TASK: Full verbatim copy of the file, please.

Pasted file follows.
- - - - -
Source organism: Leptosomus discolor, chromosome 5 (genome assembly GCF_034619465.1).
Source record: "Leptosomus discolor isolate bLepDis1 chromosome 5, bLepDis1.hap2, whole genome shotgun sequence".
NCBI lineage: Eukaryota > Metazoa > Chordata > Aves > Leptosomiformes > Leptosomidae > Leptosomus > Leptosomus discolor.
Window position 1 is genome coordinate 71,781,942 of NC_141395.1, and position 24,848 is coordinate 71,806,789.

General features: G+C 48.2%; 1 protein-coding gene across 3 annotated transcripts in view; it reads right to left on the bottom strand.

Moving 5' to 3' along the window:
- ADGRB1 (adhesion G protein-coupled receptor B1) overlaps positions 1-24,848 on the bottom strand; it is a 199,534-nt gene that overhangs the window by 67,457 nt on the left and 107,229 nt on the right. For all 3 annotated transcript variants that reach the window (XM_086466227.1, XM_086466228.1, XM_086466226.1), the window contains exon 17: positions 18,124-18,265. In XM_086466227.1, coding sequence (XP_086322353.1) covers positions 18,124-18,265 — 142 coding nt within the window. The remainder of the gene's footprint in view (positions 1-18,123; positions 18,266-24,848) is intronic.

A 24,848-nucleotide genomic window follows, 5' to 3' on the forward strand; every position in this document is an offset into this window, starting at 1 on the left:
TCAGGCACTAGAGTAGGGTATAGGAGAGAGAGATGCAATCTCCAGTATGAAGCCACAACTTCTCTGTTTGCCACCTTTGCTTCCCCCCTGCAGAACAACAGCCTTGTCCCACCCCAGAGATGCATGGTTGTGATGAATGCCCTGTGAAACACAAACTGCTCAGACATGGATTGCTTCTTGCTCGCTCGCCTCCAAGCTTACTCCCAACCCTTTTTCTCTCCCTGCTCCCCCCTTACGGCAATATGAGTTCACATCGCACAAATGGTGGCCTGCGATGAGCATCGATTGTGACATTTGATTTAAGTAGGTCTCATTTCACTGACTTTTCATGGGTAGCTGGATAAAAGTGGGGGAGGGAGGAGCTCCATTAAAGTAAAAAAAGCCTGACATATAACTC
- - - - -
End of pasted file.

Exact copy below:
Source organism: Leptosomus discolor, chromosome 5 (genome assembly GCF_034619465.1).
Source record: "Leptosomus discolor isolate bLepDis1 chromosome 5, bLepDis1.hap2, whole genome shotgun sequence".
NCBI lineage: Eukaryota > Metazoa > Chordata > Aves > Leptosomiformes > Leptosomidae > Leptosomus > Leptosomus discolor.
Window position 1 is genome coordinate 71,781,942 of NC_141395.1, and position 24,848 is coordinate 71,806,789.

General features: G+C 48.2%; 1 protein-coding gene across 3 annotated transcripts in view; it reads right to left on the bottom strand.

Moving 5' to 3' along the window:
- ADGRB1 (adhesion G protein-coupled receptor B1) overlaps positions 1-24,848 on the bottom strand; it is a 199,534-nt gene that overhangs the window by 67,457 nt on the left and 107,229 nt on the right. For all 3 annotated transcript variants that reach the window (XM_086466227.1, XM_086466228.1, XM_086466226.1), the window contains exon 17: positions 18,124-18,265. In XM_086466227.1, coding sequence (XP_086322353.1) covers positions 18,124-18,265 — 142 coding nt within the window. The remainder of the gene's footprint in view (positions 1-18,123; positions 18,266-24,848) is intronic.

A 24,848-nucleotide genomic window follows, 5' to 3' on the forward strand; every position in this document is an offset into this window, starting at 1 on the left:
TCAGGCACTAGAGTAGGGTATAGGAGAGAGAGATGCAATCTCCAGTATGAAGCCACAACTTCTCTGTTTGCCACCTTTGCTTCCCCCCTGCAGAACAACAGCCTTGTCCCACCCCAGAGATGCATGGTTGTGATGAATGCCCTGTGAAACACAAACTGCTCAGACATGGATTGCTTCTTGCTCGCTCGCCTCCAAGCTTACTCCCAACCCTTTTTCTCTCCCTGCTCCCCCCTTACGGCAATATGAGTTCACATCGCACAAATGGTGGCCTGCGATGAGCATCGATTGTGACATTTGATTTAAGTAGGTCTCATTTCACTGACTTTTCATGGGTAGCTGGATAAAAGTGGGGGAGGGAGGAGCTCCATTAAAGTAAAAAAAGCCTGACATATAACTC